Ten of our students are men and five are women. This was a surprising outcome, because two-thirds of our original group were women. The nuanced challenges facing Dalit women is just one of the areas we are determined to understand better in the coming years.


Ravi comes from Nepal’s eastern plains region, where Dalit families often have limited job opportunities due to illegal untouchability practices. Growing up, he witnessed tremendous injustices towards Dalit people within his own village, including accusations of witchcraft and humiliating public punishments.

After his brother married a young woman from a higher-caste family, their home original village expelled Ravi’s family. The woman’s relatives filed a legal case accusing Ravi’s brother of human trafficking. Their family went into debt combatting this unjust charge, and Ravi became keenly aware of how little access they had to legal support. Having no one to turn to for guidance during this time was terrifying for the entire family.

Now Ravi hopes to become a public prosecutor focused on safeguarding the rights and interests of the Dalit community.

He is thrilled to be receiving the Educating Dalit Lawyers scholarship and living in a shared EDL apartment near campus. “Living together with other friends from this group is fun, and it has also helped me in my studies. We discuss various issues and topics, which enhances our understanding and clarity,” says Ravi.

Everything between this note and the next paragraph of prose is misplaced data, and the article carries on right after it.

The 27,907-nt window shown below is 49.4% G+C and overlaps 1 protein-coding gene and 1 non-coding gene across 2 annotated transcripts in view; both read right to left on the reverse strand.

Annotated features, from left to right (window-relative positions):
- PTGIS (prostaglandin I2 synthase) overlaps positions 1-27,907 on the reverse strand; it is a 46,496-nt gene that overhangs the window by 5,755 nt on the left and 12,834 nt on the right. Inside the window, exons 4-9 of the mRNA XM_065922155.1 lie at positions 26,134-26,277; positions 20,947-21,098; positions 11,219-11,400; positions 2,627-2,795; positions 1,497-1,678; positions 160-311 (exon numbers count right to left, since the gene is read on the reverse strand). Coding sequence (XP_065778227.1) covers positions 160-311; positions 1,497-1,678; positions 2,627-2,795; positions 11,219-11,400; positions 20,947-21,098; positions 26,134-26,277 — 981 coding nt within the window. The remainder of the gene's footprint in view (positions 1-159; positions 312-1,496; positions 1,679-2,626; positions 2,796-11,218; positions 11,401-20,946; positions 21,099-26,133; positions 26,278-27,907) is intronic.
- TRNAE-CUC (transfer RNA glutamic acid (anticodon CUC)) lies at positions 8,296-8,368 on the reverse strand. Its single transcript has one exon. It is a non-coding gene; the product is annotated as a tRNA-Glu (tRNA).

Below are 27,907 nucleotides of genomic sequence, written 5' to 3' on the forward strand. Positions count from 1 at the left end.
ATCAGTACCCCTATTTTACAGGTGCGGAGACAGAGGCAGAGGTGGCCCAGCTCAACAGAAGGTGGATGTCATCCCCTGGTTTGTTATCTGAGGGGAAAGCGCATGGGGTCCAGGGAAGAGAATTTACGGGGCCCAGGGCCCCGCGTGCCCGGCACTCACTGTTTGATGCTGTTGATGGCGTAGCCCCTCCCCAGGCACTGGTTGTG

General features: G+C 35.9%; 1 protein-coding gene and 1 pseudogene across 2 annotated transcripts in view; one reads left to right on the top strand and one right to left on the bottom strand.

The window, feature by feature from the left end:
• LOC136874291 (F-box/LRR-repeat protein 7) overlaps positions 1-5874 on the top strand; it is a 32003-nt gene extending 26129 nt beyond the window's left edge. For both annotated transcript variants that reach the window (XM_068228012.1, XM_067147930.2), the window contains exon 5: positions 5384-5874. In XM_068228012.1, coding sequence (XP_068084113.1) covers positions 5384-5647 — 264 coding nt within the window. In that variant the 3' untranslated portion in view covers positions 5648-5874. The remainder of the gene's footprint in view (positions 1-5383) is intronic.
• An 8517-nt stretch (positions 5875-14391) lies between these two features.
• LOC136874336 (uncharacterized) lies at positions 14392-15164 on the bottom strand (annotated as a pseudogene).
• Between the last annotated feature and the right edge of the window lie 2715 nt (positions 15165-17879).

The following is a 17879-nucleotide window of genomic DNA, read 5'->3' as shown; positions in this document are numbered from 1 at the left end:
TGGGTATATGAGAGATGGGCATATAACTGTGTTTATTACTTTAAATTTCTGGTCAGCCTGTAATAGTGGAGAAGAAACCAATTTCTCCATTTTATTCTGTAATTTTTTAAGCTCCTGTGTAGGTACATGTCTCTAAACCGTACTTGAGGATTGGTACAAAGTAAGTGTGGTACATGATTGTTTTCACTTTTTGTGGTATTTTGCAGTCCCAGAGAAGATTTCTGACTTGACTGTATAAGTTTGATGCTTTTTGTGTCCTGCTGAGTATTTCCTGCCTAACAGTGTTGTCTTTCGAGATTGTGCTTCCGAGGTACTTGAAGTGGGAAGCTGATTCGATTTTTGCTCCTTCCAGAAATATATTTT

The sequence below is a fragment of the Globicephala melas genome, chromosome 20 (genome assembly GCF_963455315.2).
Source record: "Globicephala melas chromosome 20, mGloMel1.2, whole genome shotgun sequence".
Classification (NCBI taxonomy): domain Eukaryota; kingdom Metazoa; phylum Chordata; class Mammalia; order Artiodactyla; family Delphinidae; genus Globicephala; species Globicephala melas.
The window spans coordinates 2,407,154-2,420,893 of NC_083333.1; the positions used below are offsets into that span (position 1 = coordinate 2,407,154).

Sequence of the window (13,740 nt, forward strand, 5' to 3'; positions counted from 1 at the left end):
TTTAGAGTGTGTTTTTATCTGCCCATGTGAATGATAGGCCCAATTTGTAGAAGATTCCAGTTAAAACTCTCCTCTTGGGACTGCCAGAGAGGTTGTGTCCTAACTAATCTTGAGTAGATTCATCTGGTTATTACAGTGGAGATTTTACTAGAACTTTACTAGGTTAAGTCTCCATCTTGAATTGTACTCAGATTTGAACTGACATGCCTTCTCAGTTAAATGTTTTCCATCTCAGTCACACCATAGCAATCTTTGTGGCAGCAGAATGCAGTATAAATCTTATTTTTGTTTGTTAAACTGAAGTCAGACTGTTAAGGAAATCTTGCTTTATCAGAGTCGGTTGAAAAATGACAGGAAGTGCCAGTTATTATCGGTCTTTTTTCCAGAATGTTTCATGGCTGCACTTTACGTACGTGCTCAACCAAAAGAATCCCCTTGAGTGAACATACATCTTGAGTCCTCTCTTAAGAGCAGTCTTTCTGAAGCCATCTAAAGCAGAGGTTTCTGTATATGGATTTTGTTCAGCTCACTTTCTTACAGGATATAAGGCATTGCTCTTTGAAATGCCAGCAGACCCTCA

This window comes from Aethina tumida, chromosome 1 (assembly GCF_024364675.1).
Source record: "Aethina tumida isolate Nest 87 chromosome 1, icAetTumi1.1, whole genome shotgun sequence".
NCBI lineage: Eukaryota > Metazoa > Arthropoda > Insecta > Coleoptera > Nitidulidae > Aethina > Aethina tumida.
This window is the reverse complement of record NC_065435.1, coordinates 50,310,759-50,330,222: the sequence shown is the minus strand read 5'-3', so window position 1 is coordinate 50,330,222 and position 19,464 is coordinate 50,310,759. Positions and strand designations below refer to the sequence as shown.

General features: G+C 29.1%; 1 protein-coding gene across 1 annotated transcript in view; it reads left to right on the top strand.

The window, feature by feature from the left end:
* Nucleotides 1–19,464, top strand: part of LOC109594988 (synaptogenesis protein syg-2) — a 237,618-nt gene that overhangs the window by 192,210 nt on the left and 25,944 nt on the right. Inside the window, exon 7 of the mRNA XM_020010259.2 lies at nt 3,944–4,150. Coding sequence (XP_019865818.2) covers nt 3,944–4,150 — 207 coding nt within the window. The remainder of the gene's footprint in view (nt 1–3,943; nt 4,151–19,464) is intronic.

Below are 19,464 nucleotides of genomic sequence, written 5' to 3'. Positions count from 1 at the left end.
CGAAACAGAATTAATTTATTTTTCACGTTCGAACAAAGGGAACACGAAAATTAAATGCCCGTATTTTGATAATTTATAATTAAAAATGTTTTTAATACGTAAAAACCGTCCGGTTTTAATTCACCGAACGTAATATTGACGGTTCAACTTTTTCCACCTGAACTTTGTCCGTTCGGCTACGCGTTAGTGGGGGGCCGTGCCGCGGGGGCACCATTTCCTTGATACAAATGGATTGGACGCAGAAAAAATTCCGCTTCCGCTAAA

Sushma grew up facing the especially unjust treatment Dalit women experience every day. Her childhood was full of horrifying instances of violence against women and girls from her community. This unfortunately includes personal experiences which she has only just begun to share with anyone.

This mistreatment by all parts of society caused Sushma to doubt her own worth. She grew up feeling isolated and never truly safe.

In school, Sushma learned about Nepal’s constitutional provisions regarding the rights of Dalits and women. But she knew first-hand that violations were being suffered every day. She hopes to specialize in criminal law, ensuring these rights are honored by Nepal’s legal system and making society safer for future generations.

Being surrounded by other EDL scholars has already given Sushma a new sense of safety and purpose. When Sushma put on her formal uniform for the first day of college, she says, “I felt an amazing sense of accomplishment, as if I had already become a lawyer. This opportunity is extremely valuable and I want to utilize this to do my best.”

*Names changed to protect the privacy of our students.

Next Steps

Our scholarship team is working with Dignity Initiative to refine our application and selection process for the next group. We expect to be launching our next call for applications in our Educating Dalit Lawyers program in June 2023!